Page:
Women’s advocates worldwide cheered. Rightfully so. For too long the fashion industry’s glorification of women too skinny to see when they are turned sideways. has led young women around the world to stick their fingers down their throats because they think they’re too fat.
Finally, Vogue, the industry leader among fashion magazines, says, well, go ahead and eat. “Vogue believes that good health is beautiful,” Conde Nast International Chairman Jonathan Newhouse said in a statement. “Vogue editors around the world want the magazines to reflect their commitment to the health of the models who appear on the pages and the well-being of their readers.”
Bunk. The entire statement actually says Vogue would stop working with skinny models who are under 16 years old. The brands worldwide editors said they would “not knowingly work with models under the age of 16 or who appear to have an eating disorder.” They said they’d ask casting directors to check IDs at photo shoots, fashion shows, and for ad campaigns.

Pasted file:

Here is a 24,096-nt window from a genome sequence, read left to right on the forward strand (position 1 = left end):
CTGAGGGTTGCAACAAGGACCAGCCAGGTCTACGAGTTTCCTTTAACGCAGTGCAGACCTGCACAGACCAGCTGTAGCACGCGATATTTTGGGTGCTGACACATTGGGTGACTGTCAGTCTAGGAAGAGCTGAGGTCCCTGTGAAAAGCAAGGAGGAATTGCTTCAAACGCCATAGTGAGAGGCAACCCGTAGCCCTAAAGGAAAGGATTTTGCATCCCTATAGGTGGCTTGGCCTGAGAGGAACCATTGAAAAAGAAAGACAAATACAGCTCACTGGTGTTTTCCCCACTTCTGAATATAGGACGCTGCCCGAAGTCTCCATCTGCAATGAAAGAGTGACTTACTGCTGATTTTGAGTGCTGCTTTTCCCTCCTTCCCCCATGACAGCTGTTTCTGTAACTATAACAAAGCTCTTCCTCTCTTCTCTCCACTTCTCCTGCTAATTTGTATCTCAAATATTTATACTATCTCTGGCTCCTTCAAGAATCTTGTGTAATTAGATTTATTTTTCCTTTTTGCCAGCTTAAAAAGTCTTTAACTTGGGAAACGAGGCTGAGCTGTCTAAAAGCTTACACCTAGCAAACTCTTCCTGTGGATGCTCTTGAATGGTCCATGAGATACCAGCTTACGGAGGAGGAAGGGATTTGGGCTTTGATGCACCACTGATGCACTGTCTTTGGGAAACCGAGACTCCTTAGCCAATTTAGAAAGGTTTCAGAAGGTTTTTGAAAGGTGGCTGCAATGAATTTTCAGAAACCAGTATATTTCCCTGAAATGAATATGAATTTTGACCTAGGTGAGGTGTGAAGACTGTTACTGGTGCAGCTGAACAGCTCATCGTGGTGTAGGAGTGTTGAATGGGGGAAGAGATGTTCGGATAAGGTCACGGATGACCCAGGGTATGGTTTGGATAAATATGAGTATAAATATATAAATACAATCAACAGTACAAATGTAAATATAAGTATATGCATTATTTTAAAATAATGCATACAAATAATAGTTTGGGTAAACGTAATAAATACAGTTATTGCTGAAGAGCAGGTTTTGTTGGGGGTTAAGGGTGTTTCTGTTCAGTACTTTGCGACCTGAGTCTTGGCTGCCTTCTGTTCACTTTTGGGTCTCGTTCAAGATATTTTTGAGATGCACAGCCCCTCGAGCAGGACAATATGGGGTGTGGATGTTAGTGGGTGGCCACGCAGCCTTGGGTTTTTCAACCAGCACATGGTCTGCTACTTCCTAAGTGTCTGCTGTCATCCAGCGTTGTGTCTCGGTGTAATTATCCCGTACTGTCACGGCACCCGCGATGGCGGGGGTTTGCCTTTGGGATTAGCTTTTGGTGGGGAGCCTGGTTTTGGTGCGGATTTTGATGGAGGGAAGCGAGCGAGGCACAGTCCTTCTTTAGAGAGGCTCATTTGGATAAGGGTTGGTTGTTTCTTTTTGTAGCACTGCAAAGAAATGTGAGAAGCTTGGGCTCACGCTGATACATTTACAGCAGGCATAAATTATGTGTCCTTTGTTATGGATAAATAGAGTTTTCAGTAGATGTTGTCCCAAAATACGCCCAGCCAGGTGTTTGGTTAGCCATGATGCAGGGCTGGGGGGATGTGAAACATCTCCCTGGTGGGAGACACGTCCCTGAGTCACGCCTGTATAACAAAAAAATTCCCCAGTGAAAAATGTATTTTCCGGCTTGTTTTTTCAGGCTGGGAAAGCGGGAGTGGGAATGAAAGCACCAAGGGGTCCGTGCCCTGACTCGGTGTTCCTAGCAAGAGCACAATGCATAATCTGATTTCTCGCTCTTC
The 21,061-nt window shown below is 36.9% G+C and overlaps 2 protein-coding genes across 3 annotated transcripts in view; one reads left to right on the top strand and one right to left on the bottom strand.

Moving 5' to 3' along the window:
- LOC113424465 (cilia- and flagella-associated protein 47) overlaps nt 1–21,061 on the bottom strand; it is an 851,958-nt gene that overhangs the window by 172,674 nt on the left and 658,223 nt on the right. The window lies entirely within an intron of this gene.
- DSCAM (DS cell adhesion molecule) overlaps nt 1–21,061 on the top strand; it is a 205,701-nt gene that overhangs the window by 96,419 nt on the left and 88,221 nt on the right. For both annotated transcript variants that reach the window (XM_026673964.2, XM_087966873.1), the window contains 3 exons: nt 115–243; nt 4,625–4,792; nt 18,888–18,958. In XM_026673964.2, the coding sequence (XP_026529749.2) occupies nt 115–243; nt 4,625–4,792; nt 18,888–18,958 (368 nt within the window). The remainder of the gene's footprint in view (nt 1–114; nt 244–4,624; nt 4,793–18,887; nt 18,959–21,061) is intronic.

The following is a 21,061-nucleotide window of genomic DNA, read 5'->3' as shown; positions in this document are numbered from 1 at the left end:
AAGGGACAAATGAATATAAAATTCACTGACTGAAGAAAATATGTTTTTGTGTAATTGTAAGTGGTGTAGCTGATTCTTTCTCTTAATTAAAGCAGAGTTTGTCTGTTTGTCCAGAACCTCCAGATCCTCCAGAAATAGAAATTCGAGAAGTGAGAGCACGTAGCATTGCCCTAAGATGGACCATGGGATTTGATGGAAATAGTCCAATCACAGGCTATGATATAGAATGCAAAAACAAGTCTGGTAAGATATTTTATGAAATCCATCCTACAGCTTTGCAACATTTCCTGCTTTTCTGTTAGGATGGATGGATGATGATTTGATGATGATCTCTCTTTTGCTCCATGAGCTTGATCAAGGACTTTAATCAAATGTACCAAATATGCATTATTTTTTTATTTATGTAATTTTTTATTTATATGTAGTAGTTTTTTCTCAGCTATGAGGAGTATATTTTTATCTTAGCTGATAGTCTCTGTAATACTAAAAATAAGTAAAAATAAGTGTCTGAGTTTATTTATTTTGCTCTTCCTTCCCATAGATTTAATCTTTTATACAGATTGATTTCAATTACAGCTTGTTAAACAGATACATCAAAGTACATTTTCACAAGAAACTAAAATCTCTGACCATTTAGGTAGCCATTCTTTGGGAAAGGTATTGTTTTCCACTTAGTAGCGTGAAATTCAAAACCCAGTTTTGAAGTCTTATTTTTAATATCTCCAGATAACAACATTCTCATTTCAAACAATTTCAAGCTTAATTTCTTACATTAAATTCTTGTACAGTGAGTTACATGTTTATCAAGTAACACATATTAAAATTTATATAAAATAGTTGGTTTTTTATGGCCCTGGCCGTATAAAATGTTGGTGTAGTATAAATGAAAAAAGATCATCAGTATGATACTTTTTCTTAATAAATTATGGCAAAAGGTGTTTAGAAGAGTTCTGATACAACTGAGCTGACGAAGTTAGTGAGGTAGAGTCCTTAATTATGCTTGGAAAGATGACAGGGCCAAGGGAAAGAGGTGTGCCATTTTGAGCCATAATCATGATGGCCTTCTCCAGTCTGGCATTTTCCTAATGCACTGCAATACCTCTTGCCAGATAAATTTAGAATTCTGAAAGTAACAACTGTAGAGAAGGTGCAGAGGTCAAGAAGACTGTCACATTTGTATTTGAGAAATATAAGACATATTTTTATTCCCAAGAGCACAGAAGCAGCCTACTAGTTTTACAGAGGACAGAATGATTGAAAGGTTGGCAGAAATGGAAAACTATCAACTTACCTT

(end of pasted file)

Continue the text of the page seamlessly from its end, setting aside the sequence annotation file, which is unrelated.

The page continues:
This was go news to former model Sarah Ziff, founder of the Model Alliance, which strives to improve working conditions for models. “Most editions of Vogue regularly hire models who are minors,” she said. “So for Vogue to commit to no longer using models under the age of 16 marks an evolution in the industry. We hope other magazines and fashion brands will follow Vogue’s impressive lead.”
Sorry. No credit here for deciding to stop putting skinny jail-bait in your pages.
Yes, it is a step towards ending the industry’s too-long trend of telling young girls they’re too fat–no matter how they look.
A real step would be banning skinny models altogether.
But I guess Vogue can’t stomach that.